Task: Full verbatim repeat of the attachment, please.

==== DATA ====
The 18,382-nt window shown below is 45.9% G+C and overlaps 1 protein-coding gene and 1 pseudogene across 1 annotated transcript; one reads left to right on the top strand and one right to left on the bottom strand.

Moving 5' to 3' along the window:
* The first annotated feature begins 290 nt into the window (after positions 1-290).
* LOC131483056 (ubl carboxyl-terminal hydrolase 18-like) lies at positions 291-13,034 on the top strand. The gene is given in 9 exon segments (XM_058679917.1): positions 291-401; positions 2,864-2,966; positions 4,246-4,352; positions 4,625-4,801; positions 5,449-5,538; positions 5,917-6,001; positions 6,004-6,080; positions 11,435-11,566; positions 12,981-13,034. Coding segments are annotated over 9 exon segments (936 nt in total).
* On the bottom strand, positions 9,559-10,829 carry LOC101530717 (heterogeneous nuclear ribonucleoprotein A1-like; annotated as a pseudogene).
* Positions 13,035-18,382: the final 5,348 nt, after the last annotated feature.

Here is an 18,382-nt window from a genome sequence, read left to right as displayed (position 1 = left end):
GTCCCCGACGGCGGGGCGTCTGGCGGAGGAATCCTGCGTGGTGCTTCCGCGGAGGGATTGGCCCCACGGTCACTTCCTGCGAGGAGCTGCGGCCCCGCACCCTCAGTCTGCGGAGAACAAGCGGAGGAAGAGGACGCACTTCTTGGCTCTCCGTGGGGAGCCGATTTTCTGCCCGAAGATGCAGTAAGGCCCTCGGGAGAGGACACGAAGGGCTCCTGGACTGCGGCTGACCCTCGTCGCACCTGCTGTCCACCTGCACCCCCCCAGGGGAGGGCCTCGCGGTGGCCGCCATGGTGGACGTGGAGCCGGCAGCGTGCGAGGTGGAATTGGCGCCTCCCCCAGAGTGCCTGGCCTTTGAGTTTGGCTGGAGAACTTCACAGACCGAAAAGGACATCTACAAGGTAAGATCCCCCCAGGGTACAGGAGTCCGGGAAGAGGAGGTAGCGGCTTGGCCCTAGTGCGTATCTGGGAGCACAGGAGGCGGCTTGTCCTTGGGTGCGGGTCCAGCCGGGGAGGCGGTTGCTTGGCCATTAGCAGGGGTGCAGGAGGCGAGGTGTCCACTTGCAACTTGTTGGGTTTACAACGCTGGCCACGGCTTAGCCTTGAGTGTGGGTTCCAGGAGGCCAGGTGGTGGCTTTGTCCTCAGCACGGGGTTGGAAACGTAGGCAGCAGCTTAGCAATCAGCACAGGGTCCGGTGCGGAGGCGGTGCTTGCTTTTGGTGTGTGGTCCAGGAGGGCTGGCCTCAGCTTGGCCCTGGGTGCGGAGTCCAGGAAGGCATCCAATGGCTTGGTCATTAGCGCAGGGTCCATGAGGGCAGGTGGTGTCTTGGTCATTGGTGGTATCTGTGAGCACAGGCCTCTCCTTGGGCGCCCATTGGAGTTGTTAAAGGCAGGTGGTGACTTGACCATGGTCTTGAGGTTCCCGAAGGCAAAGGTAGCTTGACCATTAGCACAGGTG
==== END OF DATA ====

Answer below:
The 18,382-nt window shown below is 45.9% G+C and overlaps 1 protein-coding gene and 1 pseudogene across 1 annotated transcript; one reads left to right on the top strand and one right to left on the bottom strand.

Moving 5' to 3' along the window:
* The first annotated feature begins 290 nt into the window (after positions 1-290).
* LOC131483056 (ubl carboxyl-terminal hydrolase 18-like) lies at positions 291-13,034 on the top strand. The gene is given in 9 exon segments (XM_058679917.1): positions 291-401; positions 2,864-2,966; positions 4,246-4,352; positions 4,625-4,801; positions 5,449-5,538; positions 5,917-6,001; positions 6,004-6,080; positions 11,435-11,566; positions 12,981-13,034. Coding segments are annotated over 9 exon segments (936 nt in total).
* On the bottom strand, positions 9,559-10,829 carry LOC101530717 (heterogeneous nuclear ribonucleoprotein A1-like; annotated as a pseudogene).
* Positions 13,035-18,382: the final 5,348 nt, after the last annotated feature.

Here is an 18,382-nt window from a genome sequence, read left to right as displayed (position 1 = left end):
GTCCCCGACGGCGGGGCGTCTGGCGGAGGAATCCTGCGTGGTGCTTCCGCGGAGGGATTGGCCCCACGGTCACTTCCTGCGAGGAGCTGCGGCCCCGCACCCTCAGTCTGCGGAGAACAAGCGGAGGAAGAGGACGCACTTCTTGGCTCTCCGTGGGGAGCCGATTTTCTGCCCGAAGATGCAGTAAGGCCCTCGGGAGAGGACACGAAGGGCTCCTGGACTGCGGCTGACCCTCGTCGCACCTGCTGTCCACCTGCACCCCCCCAGGGGAGGGCCTCGCGGTGGCCGCCATGGTGGACGTGGAGCCGGCAGCGTGCGAGGTGGAATTGGCGCCTCCCCCAGAGTGCCTGGCCTTTGAGTTTGGCTGGAGAACTTCACAGACCGAAAAGGACATCTACAAGGTAAGATCCCCCCAGGGTACAGGAGTCCGGGAAGAGGAGGTAGCGGCTTGGCCCTAGTGCGTATCTGGGAGCACAGGAGGCGGCTTGTCCTTGGGTGCGGGTCCAGCCGGGGAGGCGGTTGCTTGGCCATTAGCAGGGGTGCAGGAGGCGAGGTGTCCACTTGCAACTTGTTGGGTTTACAACGCTGGCCACGGCTTAGCCTTGAGTGTGGGTTCCAGGAGGCCAGGTGGTGGCTTTGTCCTCAGCACGGGGTTGGAAACGTAGGCAGCAGCTTAGCAATCAGCACAGGGTCCGGTGCGGAGGCGGTGCTTGCTTTTGGTGTGTGGTCCAGGAGGGCTGGCCTCAGCTTGGCCCTGGGTGCGGAGTCCAGGAAGGCATCCAATGGCTTGGTCATTAGCGCAGGGTCCATGAGGGCAGGTGGTGTCTTGGTCATTGGTGGTATCTGTGAGCACAGGCCTCTCCTTGGGCGCCCATTGGAGTTGTTAAAGGCAGGTGGTGACTTGACCATGGTCTTGAGGTTCCCGAAGGCAAAGGTAGCTTGACCATTAGCACAGGTG